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I was recently asked by the BBC to give an expert opinion on issues that have arisen following the campaign "We Can't Consent To This". The campaign is seeking to have a defence of manslaughter removed from the statute book wherever a person (more often than not a man) is accused of killing a person during the course of "rough sex".  

I appeared on the Stephen Nolan show for BBC Radio 5 Live.  

The law on rough sex

The law in this area is clear already. 

The case of R v Brown has already established that a person cannot consent to anything more than "transient or trifling" assault during the course of sexual play or at all. 

Effectively something in the way of mild spanking or something that doesn't leave anything more than a bruise or so for a short period of time will be acceptable, but you cannot consent to anything that amounts to grievous bodily harm or of course death. 

The campaign seemed to heighten following the death of Grace Millane, a British Backpacker murdered in New Zealand having met someone following an encounter on Tinder. 

"What is rough sex?"

The first question has to be,

"What is rough sex?" There are plenty of BDSM participants who are careful about how they behave during the course of their consensual sexual activity where seemingly no harm comes to anyone. 

One of my fellow commentators on the programme said that of the 60 or so cases the campaigners have considered, showed that the majority of deaths in these circumstances arise where there has already been domestic violence within the relationship. 

Has violence during consensual sex become 'normalised'?

A recent survey conducted by Radio 5 Live found that more than a third of UK based women under the age of 40, who were interviewed had experienced unwanted, slapping, choking, gagging or spitting during consensual sex.  More than 2000 women were interviewed and were asked how often they had experienced acts like this and if they were always wanted or welcome.

38% had experienced acts that they said were unwanted at least some of the time.  31% said that it was never unwanted. 

'Rough sex gone wrong'

It cannot be and indeed isn't true to say that women who die in these unfortunate circumstances are necessarily the subject of domestic abuse in the first instance.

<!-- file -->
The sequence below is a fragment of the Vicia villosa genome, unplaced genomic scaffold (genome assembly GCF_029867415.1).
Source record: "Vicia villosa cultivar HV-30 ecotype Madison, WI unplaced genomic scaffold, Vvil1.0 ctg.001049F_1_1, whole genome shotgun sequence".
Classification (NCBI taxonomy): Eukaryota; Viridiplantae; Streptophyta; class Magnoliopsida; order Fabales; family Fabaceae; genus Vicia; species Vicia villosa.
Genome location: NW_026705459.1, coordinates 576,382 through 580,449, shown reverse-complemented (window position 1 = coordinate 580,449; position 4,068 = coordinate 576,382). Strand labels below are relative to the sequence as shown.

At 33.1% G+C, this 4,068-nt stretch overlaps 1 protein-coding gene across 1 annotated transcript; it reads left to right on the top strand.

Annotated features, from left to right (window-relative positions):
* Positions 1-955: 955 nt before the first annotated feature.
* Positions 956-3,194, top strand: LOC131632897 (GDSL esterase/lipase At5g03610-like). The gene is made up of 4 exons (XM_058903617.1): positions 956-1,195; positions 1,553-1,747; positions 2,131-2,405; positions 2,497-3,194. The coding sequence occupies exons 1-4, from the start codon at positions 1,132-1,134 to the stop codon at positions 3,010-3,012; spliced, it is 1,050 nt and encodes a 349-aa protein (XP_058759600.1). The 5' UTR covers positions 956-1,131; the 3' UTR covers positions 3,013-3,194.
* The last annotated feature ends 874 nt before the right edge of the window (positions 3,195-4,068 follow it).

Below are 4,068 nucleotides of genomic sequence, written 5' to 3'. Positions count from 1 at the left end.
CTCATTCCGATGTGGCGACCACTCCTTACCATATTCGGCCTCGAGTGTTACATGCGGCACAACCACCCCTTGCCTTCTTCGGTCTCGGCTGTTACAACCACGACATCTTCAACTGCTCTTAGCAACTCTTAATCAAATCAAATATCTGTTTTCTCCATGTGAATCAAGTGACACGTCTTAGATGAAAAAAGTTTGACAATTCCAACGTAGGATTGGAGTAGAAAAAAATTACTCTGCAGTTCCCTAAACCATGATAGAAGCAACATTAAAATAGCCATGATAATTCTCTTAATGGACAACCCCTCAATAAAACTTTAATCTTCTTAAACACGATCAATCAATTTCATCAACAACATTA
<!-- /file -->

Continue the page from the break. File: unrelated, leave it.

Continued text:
Miss Millane was certainly not the subject of domestic abuse by her murderer, as she had only just met him. 

Her killer used the "rough sex gone wrong" defence in the course of his trial, albeit of course, he was unsuccessful. 

56% of women said that they never felt pressured into involving themselves in such acts. 

In a circumstance such as that, where someone effectively meets for sex, how does anyone know what medical conditions or other mental or indeed any other issues the person you are meeting may have?

Removing the defence of manslaughter?

Although it may seem extreme to many of us to want to be asphyxiated to get sexual pleasure, some people enjoy this type of activity. Therefore, provided they have reached the age of consent, are of sound mind and are not under the influence of alcohol or drugs to the extent that they do not know what they are doing at the time that the sexual activity takes place then it is a matter for them how they conduct their sex lives. 

Harriet Harman has added fuel to the campaigner's fire with her comments concerning the defence of manslaughter being removed as an option for the Crown Prosecution Service (CPS) to offer as an alternative to murder, should a man find himself in a position whereby his partner has died during sexual activity. 

This does not prevent a Defendant suggesting to the Court/Jury that the death of their partner was an accident. 

The Jury must decide whether or not someone was murdered.  They do this by listening to the evidence and then can make their own decisions as to whether there was intent to murder, whether there are acts of grievous bodily harm (GBH) that went too far or whether the death is accidental (albeit an extremely sad accident).

This cannot be taken away; otherwise, anyone charged with such an offence may as well take themselves to jail immediately and stay there for many years. 

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